-Okerlund interviews Leilani Kai and the Fabulous Moolah and this is interview makes the Richter-Lauper one look like gold
-WWF Women’s Championship Match: Leilani Kai (Champion w/the Fabulous Moolah) vs. Wendi Richter (w/Cyndi Lauper):
Looking back on it today this is quite an interesting show because each of the champions has a manager this evening, something you don’t see very often. This is probably the highest profile Women’s Championship match in WWF history (and one of the few times people card about the belt) as the matches following this for the title wouldn’t quite have the same intense feeling this one does. Some people may be wondering why it’s a big deal Cyndi Lauper is in Richter’s corner for this match, but back in 1985 Cyndi Lauper was a REALLY big deal, so you just have to keep that in perspective. Lockup to start and they tumble into the corner where Richter gets a forearm and chokes. Kai kicks out and gets a sloppy armdrag, however Richter turns it into a hammerlock and brutally takes Kai down to retain control of the move. That looks pretty cool. Kai gets a hair filled snapmare for two. Kai works over the arm, using the hair to her advantage (which I guess is the thing that distinguishes men’s and women’s wrestling) and takes Richter weakly to the buckle. Kai chokes, out of a lack of anything better to do, but gets herself into a bodyvice. Richter with an awkward takedown for two. Takeover (which should’ve been a small package) gets two. Kai tears more of the hair out, but gets kicked down by Richter when she makes a blind charge into the corner (after a weak whip into the buckles) for two. Moolah tries to grab more of Richter’s hair to interfere, which prompts Lauper to come over and fight for Richter’s honor just to give the audience the impression that she’s tough. Rough bodyslam (coming out of an airplane spin position) gets two after a splash. Blind charge eats knee, though, and that gets two for Kai. Backbreaker by Kai gets two. Bodyslam by Kai, but a flying bodypress gets rolled through by Richter on the canvas for the belt at 6:08 to a HUGE ovation. That ending sequence with the bodypress wasn’t as smooth as it should’ve been, but that’s that. Afterwards, Moolah gets beat on by Lauper and Richter just for fun. A lot of the spots in this match looked messy, but compared to other “women’s matches” we have to sit through today this was like watching Steamboat-Flair or something. *Ãƒâ€šÃ‚Â½
-Main Event: “Rowdy” Roddy Piper & “Mr. Wonderful” Paul Orndorff (w/”Cowboy” Bob Orton) vs. Hulk Hogan & Mr. T (w/”Superfly” Jimmy Snuka):
Here is our list of celebrities: guest timekeeper is Liberace, guest ring announcer is Billy Martin, and the guest referee (actually outside referee because Pat Patterson is doing the job inside the ring) is Muhammad Ali. Piper has a really cool entrance with a band of bagpipes leading the way to the ring. Now THAT’s an entrance baby. Hogan, of course, was WWF Champion at this point and was having issues with all of the heels. A lot of people wanted to see a Hogan-Piper main event, but the WWF wanted to go the “sports entertainment” route by putting Mr. T in there so they added Orndorff to the mix for fun. Hogan & Mr. T come out to the same entrance music that Richter used in the last match which is funny. Awesome crowd reaction for Hogan showing once again that Verne Gagne was an idiot for not giving him the AWA World Championship. Liberace rings a little bell in conjunction with the ring bell to start the match and I could make some inferences to his homosexuality, but in good taste I won’t. Everyone rotates partners to start the match and we get a staredown between Piper and Mr. T. Slapping abounds and Piper gets a wrestling takedown on Mr. T, but Mr. T escapes and Monsoon hypes it like the return of Jesus. Lockup goes nowhere and Mr. T slams Piper down. Four-way brawl when Piper shoves Mr. T into the heel corner and all hell breaks loose as Muhammad Ali comes inside and starts taking swings at Piper and Orton. That’s kind of awkward, but it’s a change of scene I guess. The heels tease a walkout, but Hogan stops Patterson’s count and tells them to return to the ring. The action returns and Hogan dishes out punishment to the heels and gives them a double-noggin knocker. Hogan gives Piper a atomic drop and shoves his face into the canvas. Tag to Mr. T and they double-clothesline Piper. Mr. T slams Piper, hiptosses Orndorff (rather well I might add), and slams Piper again. Mr. T smartly tags out and we see a slugfest and Hogan gives Piper a big boot sending Piper to the floor. However, when Patterson is trying to keep Mr. T in his corner, Orndorff comes in and clotheslines Hogan to the floor. Nice spot. Outside, Piper smashes a chair across Hogan’s back. Back in, the heels cheat behind Patterson’s back and are one step ahead of Ali on the outside to wear down Hogan. I might add that the camera angle for this match is rather wide, which makes it difficult to see. Ali comes into the ring again when the heels deliver a double-atomic drop and I’m starting to think that he doesn’t know what his role in this match really is. Anyway, back to the match where Piper gets a running kneelift off the ropes for two. Orndorff hits a standing elbow off the top rope onto Hogan for two. Orndorff hits a backbreaker, but a top rope elbowdrop (or kneedrop couldn’t tell b/c of the camera angle) misses and Mr. T gets tagged in. However, since Mr. T isn’t a regular guy on the roster the heels quickly overcome his eye gouges and start to wear him down. I don’t think the crowd has shut up for a single second of this match; the entire thing just has a “buzz” something you don’t see too often. Monsoon does a nice job in explaining how Mr. T can reverse a Piper front facelock. Mr. T fights over to tag in Hogan and he gives the heels a double-noggin knocker again, but he’s stopped with a side suplex courtesy of Orndorff. Fun moment as Orton runs in to do some damage, but is intercepted by Snuka who headbutts him to the floor to a huge reaction. Patterson catches Snuka’s presence in the ring and yells at him till he leaves and then all hell somehow breaks loose for the second time as Orndorff holds Hogan in a full nelson for a Piper fist, but Piper gets intercepted by Mr. T. Patterson then tries in vain to break them up in the corner as Orton motions for Orndorff to bring Hogan over to the corner where he is standing on the top rope (and just missed detection by a confused Patterson seconds earlier), which Orndorff does. However, when Orton comes off the top rope to hit Hogan with his cast, Hogan escapes at the last second, and Orndorff takes the blow. Hogan rolls over to cover and Snuka knocks Orton outside the ring again so he can’t break up the pinfall and that’s all she wrote at 13:24. This isn’t what you’d call a “formulaic” tag team match, but it was a wild brawl that entertained the fans and the crowd’s “buzz” really added something unique to it. ***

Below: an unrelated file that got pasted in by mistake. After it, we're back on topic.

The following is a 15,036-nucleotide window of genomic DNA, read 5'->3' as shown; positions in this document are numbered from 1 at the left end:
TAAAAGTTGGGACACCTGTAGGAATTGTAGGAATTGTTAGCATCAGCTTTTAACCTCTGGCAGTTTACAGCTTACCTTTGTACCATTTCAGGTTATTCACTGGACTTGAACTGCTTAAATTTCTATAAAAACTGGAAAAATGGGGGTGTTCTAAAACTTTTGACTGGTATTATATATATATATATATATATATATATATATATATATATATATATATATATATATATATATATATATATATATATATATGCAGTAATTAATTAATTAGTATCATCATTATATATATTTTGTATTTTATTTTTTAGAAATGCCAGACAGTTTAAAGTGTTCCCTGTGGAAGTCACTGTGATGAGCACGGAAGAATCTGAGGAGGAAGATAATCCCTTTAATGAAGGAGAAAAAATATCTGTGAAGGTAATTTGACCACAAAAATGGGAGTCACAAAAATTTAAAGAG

-Okerlund interviews Hulk Hogan & Mr. T and Mr. T says it was “really hard out there” and Hogan says that Orndorff & Piper realized that he doesn’t just pick up slouches for partners
OVERALL TAPE RATING (BUST-****): **Ãƒâ€šÃ‚Â½. Yes, I know that may be an exaggerated rating for this tape, but you have to listen to me here. This is the very FIRST WrestleMania and you get to see for yourself where the biggest event in WWF history began. I know there aren’t a lot of great matches on the tape, but if you’ve never seen Hogan/Mr. T vs. Piper/Orndorff then it’s worth a look just to see the great heat it carried. Also, you get to see a time when the Women’s Championship actually MATTERED to the WWF bookers, see Greg Valentine wear a championship belt, Tito Santana ACTUALLY WIN a match, and King Kong Bundy set a WrestleMania record (although dubious). I know nostalgia can be hit or miss when it comes to vintage wrestling action, but this event really does stand the test of time and if you haven’t added it to your home video collection I’d recommend you do so. This may not be the greatest WrestleMania of all-time, but just think: if this one had failed there wouldn’t have been any other ones.